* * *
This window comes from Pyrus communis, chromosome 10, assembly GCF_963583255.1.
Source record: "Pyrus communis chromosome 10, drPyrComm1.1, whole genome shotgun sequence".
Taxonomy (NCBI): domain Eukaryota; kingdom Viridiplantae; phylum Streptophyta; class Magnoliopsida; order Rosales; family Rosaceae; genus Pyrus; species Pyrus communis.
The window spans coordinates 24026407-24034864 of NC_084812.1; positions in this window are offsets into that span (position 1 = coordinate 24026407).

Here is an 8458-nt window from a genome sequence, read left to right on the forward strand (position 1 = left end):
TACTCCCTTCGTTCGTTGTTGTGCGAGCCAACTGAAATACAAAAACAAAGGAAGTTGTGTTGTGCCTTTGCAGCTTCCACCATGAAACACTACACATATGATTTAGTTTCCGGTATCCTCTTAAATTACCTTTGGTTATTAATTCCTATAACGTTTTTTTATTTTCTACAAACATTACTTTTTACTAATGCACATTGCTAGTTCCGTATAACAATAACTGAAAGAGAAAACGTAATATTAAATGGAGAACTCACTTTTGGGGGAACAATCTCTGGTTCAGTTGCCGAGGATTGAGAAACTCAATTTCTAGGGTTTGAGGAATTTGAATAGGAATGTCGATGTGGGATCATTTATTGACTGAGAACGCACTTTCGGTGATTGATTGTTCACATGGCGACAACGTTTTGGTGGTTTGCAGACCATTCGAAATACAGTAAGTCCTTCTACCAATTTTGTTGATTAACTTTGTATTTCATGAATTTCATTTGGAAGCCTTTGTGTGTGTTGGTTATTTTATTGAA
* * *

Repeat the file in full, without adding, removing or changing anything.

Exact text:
This window comes from Pyrus communis, chromosome 10, assembly GCF_963583255.1.
Source record: "Pyrus communis chromosome 10, drPyrComm1.1, whole genome shotgun sequence".
Taxonomy (NCBI): domain Eukaryota; kingdom Viridiplantae; phylum Streptophyta; class Magnoliopsida; order Rosales; family Rosaceae; genus Pyrus; species Pyrus communis.
The window spans coordinates 24026407-24034864 of NC_084812.1; positions in this window are offsets into that span (position 1 = coordinate 24026407).

Here is an 8458-nt window from a genome sequence, read left to right on the forward strand (position 1 = left end):
TACTCCCTTCGTTCGTTGTTGTGCGAGCCAACTGAAATACAAAAACAAAGGAAGTTGTGTTGTGCCTTTGCAGCTTCCACCATGAAACACTACACATATGATTTAGTTTCCGGTATCCTCTTAAATTACCTTTGGTTATTAATTCCTATAACGTTTTTTTATTTTCTACAAACATTACTTTTTACTAATGCACATTGCTAGTTCCGTATAACAATAACTGAAAGAGAAAACGTAATATTAAATGGAGAACTCACTTTTGGGGGAACAATCTCTGGTTCAGTTGCCGAGGATTGAGAAACTCAATTTCTAGGGTTTGAGGAATTTGAATAGGAATGTCGATGTGGGATCATTTATTGACTGAGAACGCACTTTCGGTGATTGATTGTTCACATGGCGACAACGTTTTGGTGGTTTGCAGACCATTCGAAATACAGTAAGTCCTTCTACCAATTTTGTTGATTAACTTTGTATTTCATGAATTTCATTTGGAAGCCTTTGTGTGTGTTGGTTATTTTATTGAA